As we get older, planning for funeral expenses becomes more important –and there are special issues for self -employed folks like us –for example – when you pass will your business be sold, or will your spouse take over running it? (Note – Since everyone’s situation is different, I don’t have any wisdom to offer on this. But there are two people you need to consult with – A business Broker and your tax person).
Making plans for your own funeral might sound morbid, but going through this process will spare your loved ones a great deal of grief in the future. Mourning the loss of a family member is difficult enough without having to stress about paying for a funeral. A casket alone can run anywhere from $1,000 to upwards of $10,000, so it’s no surprise that burial services can quickly add up — and impose a financial burden on those nearest and dearest to you, as this article from Psychology Today explains.
Get Final Expense or Pre-Need Insurance
Final expense insurance, also referred to burial or funeral insurance, provides necessary funds for end-of-life arrangements after a person has passed on. You can start paying into such a plan now so that the money is there when the time comes. The exact rates of such coverage will vary depending on factors like age, sex, health, and more. Expect to pay some $30 to $70 per month depending on your circumstances.
Another option is to buy a pre-need insurance. Instead of going through a regular insurer, this is purchased directly from a funeral home. Ask to see the general price list of various funeral homes and shop around before choosing the one you want, as fees can vary greatly. The United States Government’s Federal Trade Commission actually has a so-called Funeral Rule, which requires these service providers to offer a list of all potential expenses.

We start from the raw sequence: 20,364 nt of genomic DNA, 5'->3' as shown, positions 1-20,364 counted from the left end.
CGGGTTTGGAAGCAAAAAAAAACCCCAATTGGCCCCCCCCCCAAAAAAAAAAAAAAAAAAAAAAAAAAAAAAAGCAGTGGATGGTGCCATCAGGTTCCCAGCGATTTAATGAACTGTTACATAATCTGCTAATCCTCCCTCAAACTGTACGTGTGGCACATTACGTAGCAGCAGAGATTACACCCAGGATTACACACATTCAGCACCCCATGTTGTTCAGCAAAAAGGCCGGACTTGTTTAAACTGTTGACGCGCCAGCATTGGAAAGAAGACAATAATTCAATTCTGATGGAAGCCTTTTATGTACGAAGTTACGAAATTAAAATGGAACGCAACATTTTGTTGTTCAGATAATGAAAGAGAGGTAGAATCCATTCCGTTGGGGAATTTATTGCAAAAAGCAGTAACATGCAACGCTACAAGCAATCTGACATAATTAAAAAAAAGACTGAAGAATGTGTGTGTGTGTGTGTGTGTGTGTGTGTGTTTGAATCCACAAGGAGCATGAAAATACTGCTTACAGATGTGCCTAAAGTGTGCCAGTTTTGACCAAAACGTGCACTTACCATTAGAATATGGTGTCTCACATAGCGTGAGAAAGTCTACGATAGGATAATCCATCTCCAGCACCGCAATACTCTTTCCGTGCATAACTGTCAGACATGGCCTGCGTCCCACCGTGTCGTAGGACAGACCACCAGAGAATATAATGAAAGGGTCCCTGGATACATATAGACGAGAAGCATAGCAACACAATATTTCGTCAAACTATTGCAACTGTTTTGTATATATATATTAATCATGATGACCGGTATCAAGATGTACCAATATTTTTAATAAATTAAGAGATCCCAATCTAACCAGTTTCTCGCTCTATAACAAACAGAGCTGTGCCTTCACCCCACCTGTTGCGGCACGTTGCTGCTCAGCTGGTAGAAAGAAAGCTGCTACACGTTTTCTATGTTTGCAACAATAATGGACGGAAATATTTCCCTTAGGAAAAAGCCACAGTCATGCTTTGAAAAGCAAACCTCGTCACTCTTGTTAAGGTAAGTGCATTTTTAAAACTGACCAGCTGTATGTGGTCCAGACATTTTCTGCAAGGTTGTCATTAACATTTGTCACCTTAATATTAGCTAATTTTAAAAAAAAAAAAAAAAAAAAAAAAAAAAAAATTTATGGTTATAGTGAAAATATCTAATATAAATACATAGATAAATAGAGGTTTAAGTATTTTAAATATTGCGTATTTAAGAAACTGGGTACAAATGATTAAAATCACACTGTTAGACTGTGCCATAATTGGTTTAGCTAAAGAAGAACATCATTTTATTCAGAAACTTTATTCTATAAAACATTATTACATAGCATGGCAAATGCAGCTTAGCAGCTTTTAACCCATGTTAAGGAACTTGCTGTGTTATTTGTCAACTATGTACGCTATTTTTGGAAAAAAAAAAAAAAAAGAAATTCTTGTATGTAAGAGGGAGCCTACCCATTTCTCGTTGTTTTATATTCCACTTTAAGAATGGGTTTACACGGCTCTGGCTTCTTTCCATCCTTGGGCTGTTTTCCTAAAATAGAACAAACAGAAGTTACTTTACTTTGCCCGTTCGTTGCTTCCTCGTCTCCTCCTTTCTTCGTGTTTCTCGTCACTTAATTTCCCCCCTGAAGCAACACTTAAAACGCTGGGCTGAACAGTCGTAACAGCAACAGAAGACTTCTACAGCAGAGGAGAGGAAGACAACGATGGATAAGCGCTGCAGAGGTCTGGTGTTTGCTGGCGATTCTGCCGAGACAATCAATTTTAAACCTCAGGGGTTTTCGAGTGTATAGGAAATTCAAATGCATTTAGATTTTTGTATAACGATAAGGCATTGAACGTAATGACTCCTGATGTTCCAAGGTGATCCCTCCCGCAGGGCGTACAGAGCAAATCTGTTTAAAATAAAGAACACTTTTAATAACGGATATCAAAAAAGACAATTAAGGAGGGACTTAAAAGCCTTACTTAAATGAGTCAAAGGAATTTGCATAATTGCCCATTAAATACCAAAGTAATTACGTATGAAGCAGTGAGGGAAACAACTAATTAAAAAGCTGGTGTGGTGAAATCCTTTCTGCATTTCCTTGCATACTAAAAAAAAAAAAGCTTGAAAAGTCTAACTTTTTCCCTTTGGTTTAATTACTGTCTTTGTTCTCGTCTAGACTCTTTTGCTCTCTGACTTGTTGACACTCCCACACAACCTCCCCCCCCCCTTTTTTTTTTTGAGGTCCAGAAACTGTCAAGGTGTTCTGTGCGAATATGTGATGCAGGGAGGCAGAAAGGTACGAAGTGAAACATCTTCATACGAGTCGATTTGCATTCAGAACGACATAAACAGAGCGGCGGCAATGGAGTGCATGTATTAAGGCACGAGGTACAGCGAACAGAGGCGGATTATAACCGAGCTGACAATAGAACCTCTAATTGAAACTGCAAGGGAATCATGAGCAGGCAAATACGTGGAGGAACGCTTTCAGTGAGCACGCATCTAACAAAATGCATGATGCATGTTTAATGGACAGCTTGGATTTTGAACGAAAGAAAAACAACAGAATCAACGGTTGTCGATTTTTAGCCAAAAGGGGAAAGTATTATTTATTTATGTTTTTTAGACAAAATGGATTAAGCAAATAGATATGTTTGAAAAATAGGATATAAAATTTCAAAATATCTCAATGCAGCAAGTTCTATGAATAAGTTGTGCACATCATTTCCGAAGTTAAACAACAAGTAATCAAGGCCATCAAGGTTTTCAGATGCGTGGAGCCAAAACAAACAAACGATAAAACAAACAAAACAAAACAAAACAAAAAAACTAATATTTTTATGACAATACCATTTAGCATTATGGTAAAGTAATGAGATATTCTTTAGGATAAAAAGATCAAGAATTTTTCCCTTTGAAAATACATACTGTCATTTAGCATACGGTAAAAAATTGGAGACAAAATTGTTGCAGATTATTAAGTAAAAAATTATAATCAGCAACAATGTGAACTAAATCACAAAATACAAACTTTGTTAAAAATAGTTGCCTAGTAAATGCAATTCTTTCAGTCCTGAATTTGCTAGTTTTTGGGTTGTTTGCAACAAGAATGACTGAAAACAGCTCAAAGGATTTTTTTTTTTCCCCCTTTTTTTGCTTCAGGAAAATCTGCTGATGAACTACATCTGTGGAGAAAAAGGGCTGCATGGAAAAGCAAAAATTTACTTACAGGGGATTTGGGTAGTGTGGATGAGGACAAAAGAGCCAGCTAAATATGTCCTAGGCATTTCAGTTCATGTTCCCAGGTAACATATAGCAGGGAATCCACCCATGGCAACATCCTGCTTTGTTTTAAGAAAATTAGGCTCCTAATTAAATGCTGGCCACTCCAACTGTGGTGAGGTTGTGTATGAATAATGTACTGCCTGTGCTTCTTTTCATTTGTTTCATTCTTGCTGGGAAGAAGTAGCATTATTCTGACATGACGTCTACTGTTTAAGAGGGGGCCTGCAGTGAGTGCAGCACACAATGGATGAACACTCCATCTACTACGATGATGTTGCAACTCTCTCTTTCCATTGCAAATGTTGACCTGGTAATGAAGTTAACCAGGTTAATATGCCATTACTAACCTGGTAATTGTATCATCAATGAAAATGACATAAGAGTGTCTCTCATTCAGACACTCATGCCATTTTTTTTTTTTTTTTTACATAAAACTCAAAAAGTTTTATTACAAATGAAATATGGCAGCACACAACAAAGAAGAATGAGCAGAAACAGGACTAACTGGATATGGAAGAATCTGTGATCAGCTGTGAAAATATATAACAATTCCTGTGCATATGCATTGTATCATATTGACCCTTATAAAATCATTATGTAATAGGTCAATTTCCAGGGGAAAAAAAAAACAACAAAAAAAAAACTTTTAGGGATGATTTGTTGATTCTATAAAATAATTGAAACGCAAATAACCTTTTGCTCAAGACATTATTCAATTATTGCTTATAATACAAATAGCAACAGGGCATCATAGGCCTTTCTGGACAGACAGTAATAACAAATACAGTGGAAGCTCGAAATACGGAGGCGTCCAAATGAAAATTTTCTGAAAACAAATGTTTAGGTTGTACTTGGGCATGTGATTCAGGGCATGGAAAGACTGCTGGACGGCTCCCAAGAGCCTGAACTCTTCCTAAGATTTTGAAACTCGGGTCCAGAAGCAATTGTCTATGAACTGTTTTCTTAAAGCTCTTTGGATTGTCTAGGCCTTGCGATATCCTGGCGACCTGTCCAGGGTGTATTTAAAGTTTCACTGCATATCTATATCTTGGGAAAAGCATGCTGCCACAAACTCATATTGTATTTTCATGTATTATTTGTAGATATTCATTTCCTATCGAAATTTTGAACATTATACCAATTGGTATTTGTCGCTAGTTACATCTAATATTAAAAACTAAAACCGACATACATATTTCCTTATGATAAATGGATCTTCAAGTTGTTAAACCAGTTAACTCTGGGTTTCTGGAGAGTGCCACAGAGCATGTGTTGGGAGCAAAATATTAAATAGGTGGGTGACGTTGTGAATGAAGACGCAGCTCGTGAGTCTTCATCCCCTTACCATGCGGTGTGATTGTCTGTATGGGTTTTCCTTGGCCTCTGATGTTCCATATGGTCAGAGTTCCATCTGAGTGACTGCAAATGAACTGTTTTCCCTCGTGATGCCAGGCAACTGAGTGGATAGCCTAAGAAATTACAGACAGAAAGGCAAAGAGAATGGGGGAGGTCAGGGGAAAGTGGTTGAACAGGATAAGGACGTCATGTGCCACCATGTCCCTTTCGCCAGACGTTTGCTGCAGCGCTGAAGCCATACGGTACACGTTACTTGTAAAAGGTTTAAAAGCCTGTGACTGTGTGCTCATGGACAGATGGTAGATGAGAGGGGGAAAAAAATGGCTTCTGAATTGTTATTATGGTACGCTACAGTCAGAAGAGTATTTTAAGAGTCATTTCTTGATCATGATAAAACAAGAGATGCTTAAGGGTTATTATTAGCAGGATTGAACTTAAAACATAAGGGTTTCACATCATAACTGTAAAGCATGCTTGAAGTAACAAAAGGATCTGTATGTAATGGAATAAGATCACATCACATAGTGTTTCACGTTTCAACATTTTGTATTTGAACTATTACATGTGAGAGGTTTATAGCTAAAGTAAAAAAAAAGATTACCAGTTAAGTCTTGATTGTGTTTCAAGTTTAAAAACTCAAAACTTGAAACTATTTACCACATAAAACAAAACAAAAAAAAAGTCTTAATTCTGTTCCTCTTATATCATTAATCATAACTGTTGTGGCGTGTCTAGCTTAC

If you for some reason are unable or unwilling to invest in either of these options, another possibility is to simply set up a joint savings account. This is something that your spouse or other designated party can easily access after you pass on. Automate the process so that a small chunk of cash is deposited directly into the account every month without your having to think about it. This is considered the best way to save.
Write Down a Detailed Plan for Your Funeral
Planning a funeral is about far more than money. Write down a detailed plan of your wishes. Do you want to be buried or cremated? Are there certain flowers, songs, or photographs you want incorporated? Where would you like your final resting place to be? This list from Funeralwise covers these aspects plus other essential points for consideration. Knowing the answers to these questions also allows you to better determine just how much your end-of-life expenses will be.
Compile this along with financial documents, such as your burial insurance paperwork, and keep it alongside your estate plan. This legal documentation determines what happens to your assets after you pass on and will require you to estimate their total value, covering everything from your house to cars. As this article from Business Insider explains, the estate plan should be kept in a readily accessible place; for instance, keep one copy in your home office and another with your lawyer.
Tell a Loved One Where to Find the Paperwork
Tell a trusted loved one where they can find the estate plan and funeral wishes. If your family can’t find this paperwork after you pass, there is no way for them to follow your instructions. If they aren’t sure how to proceed, strife may ensue. It’s not uncommon for family to fall out due to disputes after a death, whether they are arguing about money or burial arrangements.
While it might seem morbid to get into all these details, this is simply another step toward easing your family’s distress after your pass on. Instead of trying to decide on floral arrangements, they can focus on processing their grief and celebrating your life. Focus on the positives for yourself as well: You can rest easy knowing your final wishes will be carried out just as you wanted. This is a weight off your shoulders in the big picture.
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